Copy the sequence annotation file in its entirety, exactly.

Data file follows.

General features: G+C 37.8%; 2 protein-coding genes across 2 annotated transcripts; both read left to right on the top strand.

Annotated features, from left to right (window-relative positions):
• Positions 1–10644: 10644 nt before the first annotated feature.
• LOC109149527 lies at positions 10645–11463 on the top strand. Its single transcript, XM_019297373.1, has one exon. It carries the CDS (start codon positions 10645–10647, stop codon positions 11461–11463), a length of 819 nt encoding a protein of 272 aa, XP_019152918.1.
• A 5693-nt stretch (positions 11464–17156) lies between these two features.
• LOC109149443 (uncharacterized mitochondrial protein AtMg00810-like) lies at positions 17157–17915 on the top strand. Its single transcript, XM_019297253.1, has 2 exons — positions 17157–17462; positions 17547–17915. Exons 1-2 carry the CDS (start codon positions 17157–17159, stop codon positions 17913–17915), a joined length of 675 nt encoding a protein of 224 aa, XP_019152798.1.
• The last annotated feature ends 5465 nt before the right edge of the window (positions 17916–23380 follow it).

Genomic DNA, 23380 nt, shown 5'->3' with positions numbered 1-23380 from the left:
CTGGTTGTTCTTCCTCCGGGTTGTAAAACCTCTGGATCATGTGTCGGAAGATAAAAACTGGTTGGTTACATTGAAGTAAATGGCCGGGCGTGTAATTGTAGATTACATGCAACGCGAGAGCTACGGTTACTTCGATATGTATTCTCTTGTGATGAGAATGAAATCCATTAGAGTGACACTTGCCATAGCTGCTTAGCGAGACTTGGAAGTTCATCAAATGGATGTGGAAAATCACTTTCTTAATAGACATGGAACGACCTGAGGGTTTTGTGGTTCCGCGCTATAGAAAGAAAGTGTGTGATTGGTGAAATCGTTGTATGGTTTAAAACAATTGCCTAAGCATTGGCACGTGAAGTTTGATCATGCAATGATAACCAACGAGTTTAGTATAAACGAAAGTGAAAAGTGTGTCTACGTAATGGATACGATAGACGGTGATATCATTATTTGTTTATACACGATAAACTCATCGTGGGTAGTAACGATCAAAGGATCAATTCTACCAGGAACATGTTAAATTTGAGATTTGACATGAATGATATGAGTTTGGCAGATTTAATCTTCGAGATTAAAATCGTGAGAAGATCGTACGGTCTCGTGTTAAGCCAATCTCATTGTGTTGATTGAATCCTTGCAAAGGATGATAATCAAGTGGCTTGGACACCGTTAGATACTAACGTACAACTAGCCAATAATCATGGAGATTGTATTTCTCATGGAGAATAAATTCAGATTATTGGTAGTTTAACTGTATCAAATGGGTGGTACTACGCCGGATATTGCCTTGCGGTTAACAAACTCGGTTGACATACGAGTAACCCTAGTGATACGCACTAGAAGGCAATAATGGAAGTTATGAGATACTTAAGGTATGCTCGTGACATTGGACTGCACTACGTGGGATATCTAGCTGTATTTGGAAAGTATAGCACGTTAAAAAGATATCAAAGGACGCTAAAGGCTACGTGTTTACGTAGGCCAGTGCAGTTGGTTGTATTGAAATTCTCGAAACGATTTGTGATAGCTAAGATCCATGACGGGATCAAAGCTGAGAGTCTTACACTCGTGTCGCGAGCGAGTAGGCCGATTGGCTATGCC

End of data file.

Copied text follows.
General features: G+C 37.8%; 2 protein-coding genes across 2 annotated transcripts; both read left to right on the top strand.

Annotated features, from left to right (window-relative positions):
• Positions 1–10644: 10644 nt before the first annotated feature.
• LOC109149527 lies at positions 10645–11463 on the top strand. Its single transcript, XM_019297373.1, has one exon. It carries the CDS (start codon positions 10645–10647, stop codon positions 11461–11463), a length of 819 nt encoding a protein of 272 aa, XP_019152918.1.
• A 5693-nt stretch (positions 11464–17156) lies between these two features.
• LOC109149443 (uncharacterized mitochondrial protein AtMg00810-like) lies at positions 17157–17915 on the top strand. Its single transcript, XM_019297253.1, has 2 exons — positions 17157–17462; positions 17547–17915. Exons 1-2 carry the CDS (start codon positions 17157–17159, stop codon positions 17913–17915), a joined length of 675 nt encoding a protein of 224 aa, XP_019152798.1.
• The last annotated feature ends 5465 nt before the right edge of the window (positions 17916–23380 follow it).

Genomic DNA, 23380 nt, shown 5'->3' with positions numbered 1-23380 from the left:
CTGGTTGTTCTTCCTCCGGGTTGTAAAACCTCTGGATCATGTGTCGGAAGATAAAAACTGGTTGGTTACATTGAAGTAAATGGCCGGGCGTGTAATTGTAGATTACATGCAACGCGAGAGCTACGGTTACTTCGATATGTATTCTCTTGTGATGAGAATGAAATCCATTAGAGTGACACTTGCCATAGCTGCTTAGCGAGACTTGGAAGTTCATCAAATGGATGTGGAAAATCACTTTCTTAATAGACATGGAACGACCTGAGGGTTTTGTGGTTCCGCGCTATAGAAAGAAAGTGTGTGATTGGTGAAATCGTTGTATGGTTTAAAACAATTGCCTAAGCATTGGCACGTGAAGTTTGATCATGCAATGATAACCAACGAGTTTAGTATAAACGAAAGTGAAAAGTGTGTCTACGTAATGGATACGATAGACGGTGATATCATTATTTGTTTATACACGATAAACTCATCGTGGGTAGTAACGATCAAAGGATCAATTCTACCAGGAACATGTTAAATTTGAGATTTGACATGAATGATATGAGTTTGGCAGATTTAATCTTCGAGATTAAAATCGTGAGAAGATCGTACGGTCTCGTGTTAAGCCAATCTCATTGTGTTGATTGAATCCTTGCAAAGGATGATAATCAAGTGGCTTGGACACCGTTAGATACTAACGTACAACTAGCCAATAATCATGGAGATTGTATTTCTCATGGAGAATAAATTCAGATTATTGGTAGTTTAACTGTATCAAATGGGTGGTACTACGCCGGATATTGCCTTGCGGTTAACAAACTCGGTTGACATACGAGTAACCCTAGTGATACGCACTAGAAGGCAATAATGGAAGTTATGAGATACTTAAGGTATGCTCGTGACATTGGACTGCACTACGTGGGATATCTAGCTGTATTTGGAAAGTATAGCACGTTAAAAAGATATCAAAGGACGCTAAAGGCTACGTGTTTACGTAGGCCAGTGCAGTTGGTTGTATTGAAATTCTCGAAACGATTTGTGATAGCTAAGATCCATGACGGGATCAAAGCTGAGAGTCTTACACTCGTGTCGCGAGCGAGTAGGCCGATTGGCTATGCC